The first two meetings of TICAD (Tokyo International Conference on African Development) are further proof of Japan's involvement in the realities of Africa. These conferences, entirely devoted to establishing a coherent plan of action for the continent, were yet another opportunity to hammer home the point that yes, many African countries have recently recorded rates of growth in excess of five per cent per annum, but it is still the case that 40% of Africa's population is trying to survive on a net income of less than 1 dollar a day per person. How can we stamp out this poverty and integrate Africa into the global economy? The third TICAD conference, currently in preparation, will respond to this diagnosis of isolation, nurtured by war and instability, by harnessing the potential of the African people and encouraging greater involvement in the partnership of other players from the international community.

A clear appeal to the other international organisations and multilateral agencies to join the initiative, so as to prevent efforts being dissipated in Sub-Saharan Africa. Who will take up the gauntlet?

Trade comes first

The Land of the Rising Sun first achieved its international stature as assistance-provider in 1954, when it launched a huge public relations campaign regarding its Asian neighbours which had been occupied in the Second World War. First came financial reparation, followed by incentives to promote exports, both of which made the whole of Asia ripe for Japanese investment. The volume of aid swelled to such an extent that it was becoming imperative to redefine the policy on bilateral cooperation. Today, Japanese aid is based on a charter drawn up in 1992 which has remained unchanged since then. Its main directives cover environmental sustainability, a ban on the diversion of aid to military ends, special attention to trends in military spending, the process of democratisation and support for market economies. Nothing terribly innovative, since the general principles are inspired by Western models along the same lines but with a specifically Asian slant. The thinly-veiled demands of business are implicit in many of the proposed aid programmes. Nor is development at the top of Yoshie Kobayashi's list of priorities - and she makes no secret of the fact. To take another example, Japan is willing to grant loans on favourable terms to the governments and private enterprises of poor countries, but it baulks at the idea of making donations.

Whilst development cooperation does not necessarily have to serve the interests of Japanese commerce, it certainly does not do them any harm, given Japan's acknowledged intent to maintain the world's monetary order - and therefore its own economic well-being. Straddling three different departments (Foreign Affairs, International Trade and Agriculture), the Japanese agency JICA (Japan International Cooperation Agency) has very little room for manoeuvre. The principle of free aid is the subject of fierce internal debate, and it is far from being unanimously approved in Tokyo. On the contrary, some - like the Keidaren employers' group - have always championed the idea of much greater overlap of Japanese business with the development projects under way in the South. Indeed, The Medium-Term Policy on Official Development Assistance, a reference document setting out the priorities for Japanese cooperation until 2004, informs us that “PDA plays a significant part in safeguarding the prosperity and the very stability of Japan” by promoting “Japan's best interests, including the maintenance of peace.” To arouse public interest, it also talks of boosting “future efforts making use of Japan's experience, its technology, its know-how, taking account of growing opportunities for Japanese markets to take part in PDA projects and to encourage the participation of a wider public in development cooperation through the universities, the 'think tanks', local governments and NGOs.”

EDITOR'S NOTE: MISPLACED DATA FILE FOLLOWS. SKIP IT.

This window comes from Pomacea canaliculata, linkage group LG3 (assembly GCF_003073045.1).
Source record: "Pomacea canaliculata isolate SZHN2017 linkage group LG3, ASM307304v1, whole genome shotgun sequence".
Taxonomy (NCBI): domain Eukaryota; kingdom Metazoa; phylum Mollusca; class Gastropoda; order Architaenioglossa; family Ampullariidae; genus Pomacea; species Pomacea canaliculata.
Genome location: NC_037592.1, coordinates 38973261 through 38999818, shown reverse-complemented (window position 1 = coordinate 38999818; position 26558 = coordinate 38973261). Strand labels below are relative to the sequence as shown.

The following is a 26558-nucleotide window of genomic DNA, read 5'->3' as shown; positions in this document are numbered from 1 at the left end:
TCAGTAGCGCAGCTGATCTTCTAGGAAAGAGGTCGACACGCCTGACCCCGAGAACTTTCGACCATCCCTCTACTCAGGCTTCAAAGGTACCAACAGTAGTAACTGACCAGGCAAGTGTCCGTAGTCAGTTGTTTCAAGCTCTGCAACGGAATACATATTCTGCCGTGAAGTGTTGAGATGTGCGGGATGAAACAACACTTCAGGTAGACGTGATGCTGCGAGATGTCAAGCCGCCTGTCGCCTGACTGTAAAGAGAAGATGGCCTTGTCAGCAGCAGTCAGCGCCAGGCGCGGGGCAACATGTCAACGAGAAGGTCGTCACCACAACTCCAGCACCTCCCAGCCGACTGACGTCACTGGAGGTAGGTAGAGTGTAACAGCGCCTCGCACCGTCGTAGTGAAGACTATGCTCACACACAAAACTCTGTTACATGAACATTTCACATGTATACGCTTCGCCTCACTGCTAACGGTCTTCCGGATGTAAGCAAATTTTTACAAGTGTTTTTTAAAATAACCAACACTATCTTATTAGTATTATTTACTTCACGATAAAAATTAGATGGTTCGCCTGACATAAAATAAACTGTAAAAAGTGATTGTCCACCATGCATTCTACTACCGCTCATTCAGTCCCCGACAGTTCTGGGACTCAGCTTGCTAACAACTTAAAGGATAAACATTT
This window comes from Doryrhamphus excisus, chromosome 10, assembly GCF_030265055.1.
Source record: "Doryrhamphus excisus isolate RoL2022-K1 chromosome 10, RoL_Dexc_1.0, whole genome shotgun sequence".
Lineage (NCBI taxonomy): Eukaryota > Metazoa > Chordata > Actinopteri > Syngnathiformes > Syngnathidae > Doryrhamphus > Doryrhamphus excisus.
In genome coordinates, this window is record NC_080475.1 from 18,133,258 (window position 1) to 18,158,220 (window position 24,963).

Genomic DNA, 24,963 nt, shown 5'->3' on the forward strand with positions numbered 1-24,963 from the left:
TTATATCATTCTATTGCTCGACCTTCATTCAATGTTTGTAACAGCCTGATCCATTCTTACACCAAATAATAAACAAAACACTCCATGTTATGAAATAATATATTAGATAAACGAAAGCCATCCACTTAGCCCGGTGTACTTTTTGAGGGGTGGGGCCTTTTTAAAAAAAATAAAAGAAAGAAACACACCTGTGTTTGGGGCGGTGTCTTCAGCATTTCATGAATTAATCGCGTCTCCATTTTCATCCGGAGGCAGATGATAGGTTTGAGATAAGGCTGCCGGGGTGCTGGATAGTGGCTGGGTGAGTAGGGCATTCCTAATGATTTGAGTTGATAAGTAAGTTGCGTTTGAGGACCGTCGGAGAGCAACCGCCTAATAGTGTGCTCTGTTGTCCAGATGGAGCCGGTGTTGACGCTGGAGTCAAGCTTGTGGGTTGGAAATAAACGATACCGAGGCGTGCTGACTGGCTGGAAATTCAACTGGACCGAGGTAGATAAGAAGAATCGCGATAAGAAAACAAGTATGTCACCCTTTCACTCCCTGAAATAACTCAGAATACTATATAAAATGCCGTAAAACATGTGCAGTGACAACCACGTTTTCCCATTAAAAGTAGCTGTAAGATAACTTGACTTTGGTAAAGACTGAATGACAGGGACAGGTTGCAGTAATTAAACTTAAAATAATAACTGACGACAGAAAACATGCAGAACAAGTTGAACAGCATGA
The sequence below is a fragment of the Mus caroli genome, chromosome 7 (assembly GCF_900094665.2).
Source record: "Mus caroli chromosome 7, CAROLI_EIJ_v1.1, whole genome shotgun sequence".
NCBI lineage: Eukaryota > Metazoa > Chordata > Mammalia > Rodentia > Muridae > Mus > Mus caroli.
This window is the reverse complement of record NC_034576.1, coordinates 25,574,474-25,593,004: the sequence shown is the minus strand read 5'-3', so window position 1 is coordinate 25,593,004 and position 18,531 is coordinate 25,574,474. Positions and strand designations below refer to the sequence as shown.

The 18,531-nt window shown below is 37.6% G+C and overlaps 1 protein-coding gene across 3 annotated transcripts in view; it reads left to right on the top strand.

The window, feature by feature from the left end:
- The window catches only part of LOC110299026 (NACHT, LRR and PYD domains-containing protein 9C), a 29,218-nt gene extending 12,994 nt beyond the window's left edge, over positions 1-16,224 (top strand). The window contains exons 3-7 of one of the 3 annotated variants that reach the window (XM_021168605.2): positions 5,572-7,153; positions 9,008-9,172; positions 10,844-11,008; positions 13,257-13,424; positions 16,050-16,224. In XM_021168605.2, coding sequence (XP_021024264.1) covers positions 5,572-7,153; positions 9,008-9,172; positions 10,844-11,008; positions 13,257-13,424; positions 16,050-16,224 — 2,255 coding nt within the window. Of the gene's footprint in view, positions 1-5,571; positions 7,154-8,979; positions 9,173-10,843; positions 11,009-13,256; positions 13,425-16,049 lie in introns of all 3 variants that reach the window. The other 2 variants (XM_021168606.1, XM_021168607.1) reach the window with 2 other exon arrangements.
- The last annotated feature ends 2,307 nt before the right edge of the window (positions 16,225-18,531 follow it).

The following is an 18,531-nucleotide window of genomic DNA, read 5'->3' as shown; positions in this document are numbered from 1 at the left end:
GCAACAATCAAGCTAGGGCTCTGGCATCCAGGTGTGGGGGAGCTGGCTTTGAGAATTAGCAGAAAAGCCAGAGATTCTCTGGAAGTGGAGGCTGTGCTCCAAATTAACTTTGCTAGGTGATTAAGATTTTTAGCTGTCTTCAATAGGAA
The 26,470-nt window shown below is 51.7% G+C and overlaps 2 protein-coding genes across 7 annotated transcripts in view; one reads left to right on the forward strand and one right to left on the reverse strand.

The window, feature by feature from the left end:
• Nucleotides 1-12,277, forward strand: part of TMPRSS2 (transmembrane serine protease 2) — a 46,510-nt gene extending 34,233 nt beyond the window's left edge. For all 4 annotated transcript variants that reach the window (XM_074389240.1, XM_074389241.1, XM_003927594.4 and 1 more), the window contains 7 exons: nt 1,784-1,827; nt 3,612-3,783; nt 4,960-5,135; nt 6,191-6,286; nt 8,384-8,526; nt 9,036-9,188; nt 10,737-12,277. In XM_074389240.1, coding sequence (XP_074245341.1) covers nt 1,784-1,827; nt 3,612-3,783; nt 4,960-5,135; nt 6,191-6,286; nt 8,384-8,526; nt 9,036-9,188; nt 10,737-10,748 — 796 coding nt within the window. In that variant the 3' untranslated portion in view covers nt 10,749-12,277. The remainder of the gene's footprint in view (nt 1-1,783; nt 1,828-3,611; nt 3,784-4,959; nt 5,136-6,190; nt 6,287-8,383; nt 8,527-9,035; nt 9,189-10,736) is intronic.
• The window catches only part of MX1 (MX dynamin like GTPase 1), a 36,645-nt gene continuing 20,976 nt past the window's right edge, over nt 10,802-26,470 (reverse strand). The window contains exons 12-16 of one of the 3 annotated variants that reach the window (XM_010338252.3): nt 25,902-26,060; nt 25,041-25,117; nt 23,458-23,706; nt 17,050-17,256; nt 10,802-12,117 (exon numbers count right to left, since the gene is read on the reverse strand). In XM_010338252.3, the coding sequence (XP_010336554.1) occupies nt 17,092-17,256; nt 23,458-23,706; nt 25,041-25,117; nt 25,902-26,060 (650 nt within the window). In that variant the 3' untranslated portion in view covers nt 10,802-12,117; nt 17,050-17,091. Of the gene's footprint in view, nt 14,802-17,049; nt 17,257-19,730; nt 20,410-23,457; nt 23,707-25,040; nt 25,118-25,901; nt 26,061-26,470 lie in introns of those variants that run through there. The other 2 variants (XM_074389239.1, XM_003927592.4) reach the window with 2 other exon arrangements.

Japanese development aid focuses on Asian countries, but Japan is still an important donor in many ACP countries

Raising the spectre of world monetary imbalance at the last G8 summit in Kyushu-Okinawa, Japan reiterated its firm intention to support the countries most severely in debt. Last July, the government sketched out three new areas of priority. First, measures to curb diseases such as HIV and AIDS. Second, steps to reduce the digital divide between countries which have access to information technology and those which do not. Finally, the environment is confirmed as an essential concern of Japanese cooperation, in particular through support for those developing countries countering the effects of global warming. What, do the Japanese people - the taxpayers putting money into the public purse - make of all this?

For the Japanese government, there is now a very pressing need to regain public confidence and to unite its people around the aid programmes by convincing them of its effectiveness and their efficiency on the ground. These programmes must be made tangible, transparent, concrete and visible. According to a Japanese opinion poll taken in December 1998, only 3.5% of those asked advocated completely scrapping any form of development cooperation. Yet the proportion of those in favour of maintaining it, let alone increasing it, is being whittled away. It is now barely 70%, as opposed to 77% or 75% just a few years ago. At the same time, the citizens of Japan are recommending greater caution at a time when the donor country itself is not immune from bankruptcies and the resultant unemployment. In the image of the emblem symbolising Japanese cooperation, Japan's policy for communication of that cooperation must remind its compatriots that it was foreign aid which, half a century ago, made it possible for them to rebuild their country out of the ruins remaining at the end of the Second World War, thereby laying the foundations for the prosperity it enjoys today.

More information:


Documents: Japan's Official Development Assistance Annual Report 1999, Ministry of Foreign Affairs.

Efforts and Policies of the Members of the Development Assistance Committee: 1998 Report, DAC, OECD, 1999 Edition.